• zebra in a zoo
  • poppy in a garden
  • tree planted 1, 10, or 100 years ago by humans
  • butterfly mounted in a display case and not appropriately marked with date and location of original collection
  • your pet such as a dog or cat
  • plants that grew from seeds that were planted in the ground or scattered*Wild
  • zebra in the Serengeti (assuming it’s not in a zoo in the Serengeti)
  • fly on a zebra in a zoo
  • weed or other unintended plant growing in a garden
  • butterfly that flew into a building
  • snake that you just picked up (yes, it’s in your hand where you intended it to be, but the place and time is where the snake intended to be)
  • feral dog or cat
  • your museum/herbarium specimens that are appropriately marked with date and location of original collection
  • garden plant that is reproducing on its own and spreading outside of the intended gardening area
  • a pigeon that benefits from human populations but is not actually raised by humans
  • a bird caught by a pet cat (presuming the bird isn’t also a pet)
  • a bird (not pet bird) that comes to an outdoor bird feeder
  • living organisms dispersed by the wind, water, and other forces apart from humans
  • a species that had been introduced to a new region and has established a population outside of human care

I’m a little surprised this is such a perennially green topic on the forum.

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Actually had an argument because FAQ lists feral cats, which pretty much means “afraid-of-humans” cats, there should be additional desciption of that part of another word used.

Huh… I would not have thought to characterize “afraid-of-humans” cats as feral. Too many non-feral or pet cats are also afraid of humans they do not know well. How could one know scared meant feral?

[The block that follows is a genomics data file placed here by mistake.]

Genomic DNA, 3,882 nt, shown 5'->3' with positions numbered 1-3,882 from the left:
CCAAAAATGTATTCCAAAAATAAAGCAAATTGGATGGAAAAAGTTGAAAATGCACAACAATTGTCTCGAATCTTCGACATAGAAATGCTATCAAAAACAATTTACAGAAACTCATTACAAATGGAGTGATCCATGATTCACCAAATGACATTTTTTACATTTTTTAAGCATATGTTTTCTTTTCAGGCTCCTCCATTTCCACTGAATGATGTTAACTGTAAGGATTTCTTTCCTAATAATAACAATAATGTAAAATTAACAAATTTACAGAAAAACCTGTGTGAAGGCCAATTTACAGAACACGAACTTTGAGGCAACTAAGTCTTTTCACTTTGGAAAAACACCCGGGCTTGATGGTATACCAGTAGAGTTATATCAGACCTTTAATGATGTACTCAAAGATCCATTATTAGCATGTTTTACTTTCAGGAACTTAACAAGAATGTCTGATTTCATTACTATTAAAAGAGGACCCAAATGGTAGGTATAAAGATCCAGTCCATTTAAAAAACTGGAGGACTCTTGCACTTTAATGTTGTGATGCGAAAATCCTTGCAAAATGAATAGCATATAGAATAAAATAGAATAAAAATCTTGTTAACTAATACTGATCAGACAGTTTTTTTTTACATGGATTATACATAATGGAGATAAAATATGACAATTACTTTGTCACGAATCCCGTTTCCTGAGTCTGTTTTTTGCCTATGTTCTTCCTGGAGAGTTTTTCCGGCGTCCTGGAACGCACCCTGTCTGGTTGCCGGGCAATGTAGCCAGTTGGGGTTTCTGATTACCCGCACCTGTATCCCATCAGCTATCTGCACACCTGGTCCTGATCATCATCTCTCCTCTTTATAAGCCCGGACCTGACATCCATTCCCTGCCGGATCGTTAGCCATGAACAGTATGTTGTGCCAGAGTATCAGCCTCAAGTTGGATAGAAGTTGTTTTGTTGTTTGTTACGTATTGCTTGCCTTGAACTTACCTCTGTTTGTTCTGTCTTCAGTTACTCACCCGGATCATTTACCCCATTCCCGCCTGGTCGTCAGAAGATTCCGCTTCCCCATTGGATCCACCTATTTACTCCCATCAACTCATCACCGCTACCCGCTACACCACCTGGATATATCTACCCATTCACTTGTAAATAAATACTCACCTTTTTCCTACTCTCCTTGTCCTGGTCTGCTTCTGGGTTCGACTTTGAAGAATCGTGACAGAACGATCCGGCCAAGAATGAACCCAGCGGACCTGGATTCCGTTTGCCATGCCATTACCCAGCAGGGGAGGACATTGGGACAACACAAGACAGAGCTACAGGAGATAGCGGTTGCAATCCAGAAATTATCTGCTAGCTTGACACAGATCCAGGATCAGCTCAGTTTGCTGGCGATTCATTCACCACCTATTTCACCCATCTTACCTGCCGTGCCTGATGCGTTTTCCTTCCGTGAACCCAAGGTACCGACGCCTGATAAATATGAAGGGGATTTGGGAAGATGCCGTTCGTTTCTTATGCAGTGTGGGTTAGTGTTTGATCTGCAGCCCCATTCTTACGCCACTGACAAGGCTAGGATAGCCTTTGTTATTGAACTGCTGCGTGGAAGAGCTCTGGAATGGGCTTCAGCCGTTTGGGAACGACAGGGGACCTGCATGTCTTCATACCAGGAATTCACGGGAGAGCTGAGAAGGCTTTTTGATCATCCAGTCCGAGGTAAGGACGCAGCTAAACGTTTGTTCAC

It’s described here https://www.alleycat.org/resources/feral-and-stray-cats-an-important-difference/
I don’t know, but cats I met are ok about humans, so this person said they can’t be feral as they’re friendly, it’s correct, but as iNat uses feral as description it makes life harder.

I guess, in my experience not all scared cats are feral. I can see the case that most feral cats tend to be scared of humans. However, many non-feral cats are scared of most humans they encounter also. My house cats would be terrified of any human they encountered, if they ever escaped to the outdoors. As it is, even indoors, one of them hides when we have visitors.

But, I keep getting a warning pop-up saying the topic is solved to only reply if … this or that. And, since the original topic is about plants, we ought to start new topic. But, I don’t think I want to get this notion about feral cats going again on the forum (yikes!).


You’re extrapolating far beyond what I actually said.

Yes, it’s a difficult concept to put actual boundaries around, hence the extensive discussion around it! If you feel that a garden plant growing a foot away from the edge of a cultivated flower bed is truly representative of an incursion into the wild, then yes, it makes sense to be 100% behind the iNat definition. If so, then shouldn’t each of these instances be acknowledged by the organizations that document plant ranges, e.g.; USDA Plants? BONAP? Flora of North America? However, they are not. They don’t fit workable definitions of a species incursion into the wild.
The iNat discussion of “captive/cultivated” references “intended gardening area”. Urban yards rarely incorporate undisturbed terrain - the entire area is typically “an intended gardening area” whether now occupied by lawn, planted trees, or a currently-cultivated garden bed.

For the record, USDA, BONAP and FNA all use data collected from local flora manuals, which often includes local escapees. There are several species I have encountered in Flora of the Chicago Region that were vouchered within meters of the gardens they escaped from. I know for a fact that botanists in Chicago routinely patrol planted areas to look for undocumented local escapee species. A good example would be Salvia yangii (Perovskia atriplicifolia in FotCR 2017), which was collected from pavement cracks and parking lot islands in a strip mall in Wheaton by Gerould Wilhelm himself.

If a species is capable of escaping, it should be documented. If it begins spreading, that’s even more reason to document it. Just because the area is “urban” doesn’t mean the species isn’t spreading beyond human intent and control.


If that individual plant wasn’t planted by a human, it’s wild. It’s that simple.